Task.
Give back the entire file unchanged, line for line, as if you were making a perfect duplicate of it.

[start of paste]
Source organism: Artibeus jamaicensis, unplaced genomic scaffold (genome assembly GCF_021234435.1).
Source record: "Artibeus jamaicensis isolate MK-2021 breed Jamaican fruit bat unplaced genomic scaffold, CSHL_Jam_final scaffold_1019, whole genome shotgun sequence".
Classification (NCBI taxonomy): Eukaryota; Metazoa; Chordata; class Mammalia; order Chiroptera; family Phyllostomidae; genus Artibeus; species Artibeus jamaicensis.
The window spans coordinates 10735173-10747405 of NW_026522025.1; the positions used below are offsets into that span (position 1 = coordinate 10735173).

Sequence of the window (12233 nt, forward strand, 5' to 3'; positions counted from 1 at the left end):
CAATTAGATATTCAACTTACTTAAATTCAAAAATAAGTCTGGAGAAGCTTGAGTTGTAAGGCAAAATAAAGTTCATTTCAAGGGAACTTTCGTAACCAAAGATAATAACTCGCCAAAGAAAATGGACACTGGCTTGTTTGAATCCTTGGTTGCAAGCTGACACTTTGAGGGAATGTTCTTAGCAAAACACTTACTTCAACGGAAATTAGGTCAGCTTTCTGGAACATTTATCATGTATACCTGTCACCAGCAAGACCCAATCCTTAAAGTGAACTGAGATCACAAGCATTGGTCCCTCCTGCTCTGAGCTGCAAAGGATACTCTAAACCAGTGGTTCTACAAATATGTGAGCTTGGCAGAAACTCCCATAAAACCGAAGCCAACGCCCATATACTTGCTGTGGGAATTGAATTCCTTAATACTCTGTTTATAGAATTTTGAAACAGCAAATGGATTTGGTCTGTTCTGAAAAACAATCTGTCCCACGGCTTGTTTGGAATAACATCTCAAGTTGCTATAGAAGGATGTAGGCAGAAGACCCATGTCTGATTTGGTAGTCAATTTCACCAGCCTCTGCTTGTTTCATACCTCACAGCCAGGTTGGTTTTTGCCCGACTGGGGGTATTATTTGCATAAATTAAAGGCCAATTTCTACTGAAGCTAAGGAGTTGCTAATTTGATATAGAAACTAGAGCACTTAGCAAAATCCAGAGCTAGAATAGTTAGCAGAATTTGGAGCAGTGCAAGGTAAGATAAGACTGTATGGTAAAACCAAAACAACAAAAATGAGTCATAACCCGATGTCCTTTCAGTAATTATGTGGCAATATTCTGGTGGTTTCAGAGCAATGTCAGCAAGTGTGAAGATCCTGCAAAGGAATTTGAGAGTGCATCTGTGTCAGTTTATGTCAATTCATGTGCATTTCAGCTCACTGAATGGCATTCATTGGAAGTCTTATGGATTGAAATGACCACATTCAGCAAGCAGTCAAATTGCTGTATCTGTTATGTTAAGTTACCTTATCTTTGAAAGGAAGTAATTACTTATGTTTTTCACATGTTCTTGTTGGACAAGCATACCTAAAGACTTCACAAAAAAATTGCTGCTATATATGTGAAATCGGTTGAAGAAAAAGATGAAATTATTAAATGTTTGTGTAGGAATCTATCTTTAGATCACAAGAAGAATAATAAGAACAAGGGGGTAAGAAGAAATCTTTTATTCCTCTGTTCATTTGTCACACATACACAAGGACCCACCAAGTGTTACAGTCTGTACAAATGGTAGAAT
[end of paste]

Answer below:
Source organism: Artibeus jamaicensis, unplaced genomic scaffold (genome assembly GCF_021234435.1).
Source record: "Artibeus jamaicensis isolate MK-2021 breed Jamaican fruit bat unplaced genomic scaffold, CSHL_Jam_final scaffold_1019, whole genome shotgun sequence".
Classification (NCBI taxonomy): Eukaryota; Metazoa; Chordata; class Mammalia; order Chiroptera; family Phyllostomidae; genus Artibeus; species Artibeus jamaicensis.
The window spans coordinates 10735173-10747405 of NW_026522025.1; the positions used below are offsets into that span (position 1 = coordinate 10735173).

Sequence of the window (12233 nt, forward strand, 5' to 3'; positions counted from 1 at the left end):
CAATTAGATATTCAACTTACTTAAATTCAAAAATAAGTCTGGAGAAGCTTGAGTTGTAAGGCAAAATAAAGTTCATTTCAAGGGAACTTTCGTAACCAAAGATAATAACTCGCCAAAGAAAATGGACACTGGCTTGTTTGAATCCTTGGTTGCAAGCTGACACTTTGAGGGAATGTTCTTAGCAAAACACTTACTTCAACGGAAATTAGGTCAGCTTTCTGGAACATTTATCATGTATACCTGTCACCAGCAAGACCCAATCCTTAAAGTGAACTGAGATCACAAGCATTGGTCCCTCCTGCTCTGAGCTGCAAAGGATACTCTAAACCAGTGGTTCTACAAATATGTGAGCTTGGCAGAAACTCCCATAAAACCGAAGCCAACGCCCATATACTTGCTGTGGGAATTGAATTCCTTAATACTCTGTTTATAGAATTTTGAAACAGCAAATGGATTTGGTCTGTTCTGAAAAACAATCTGTCCCACGGCTTGTTTGGAATAACATCTCAAGTTGCTATAGAAGGATGTAGGCAGAAGACCCATGTCTGATTTGGTAGTCAATTTCACCAGCCTCTGCTTGTTTCATACCTCACAGCCAGGTTGGTTTTTGCCCGACTGGGGGTATTATTTGCATAAATTAAAGGCCAATTTCTACTGAAGCTAAGGAGTTGCTAATTTGATATAGAAACTAGAGCACTTAGCAAAATCCAGAGCTAGAATAGTTAGCAGAATTTGGAGCAGTGCAAGGTAAGATAAGACTGTATGGTAAAACCAAAACAACAAAAATGAGTCATAACCCGATGTCCTTTCAGTAATTATGTGGCAATATTCTGGTGGTTTCAGAGCAATGTCAGCAAGTGTGAAGATCCTGCAAAGGAATTTGAGAGTGCATCTGTGTCAGTTTATGTCAATTCATGTGCATTTCAGCTCACTGAATGGCATTCATTGGAAGTCTTATGGATTGAAATGACCACATTCAGCAAGCAGTCAAATTGCTGTATCTGTTATGTTAAGTTACCTTATCTTTGAAAGGAAGTAATTACTTATGTTTTTCACATGTTCTTGTTGGACAAGCATACCTAAAGACTTCACAAAAAAATTGCTGCTATATATGTGAAATCGGTTGAAGAAAAAGATGAAATTATTAAATGTTTGTGTAGGAATCTATCTTTAGATCACAAGAAGAATAATAAGAACAAGGGGGTAAGAAGAAATCTTTTATTCCTCTGTTCATTTGTCACACATACACAAGGACCCACCAAGTGTTACAGTCTGTACAAATGGTAGAAT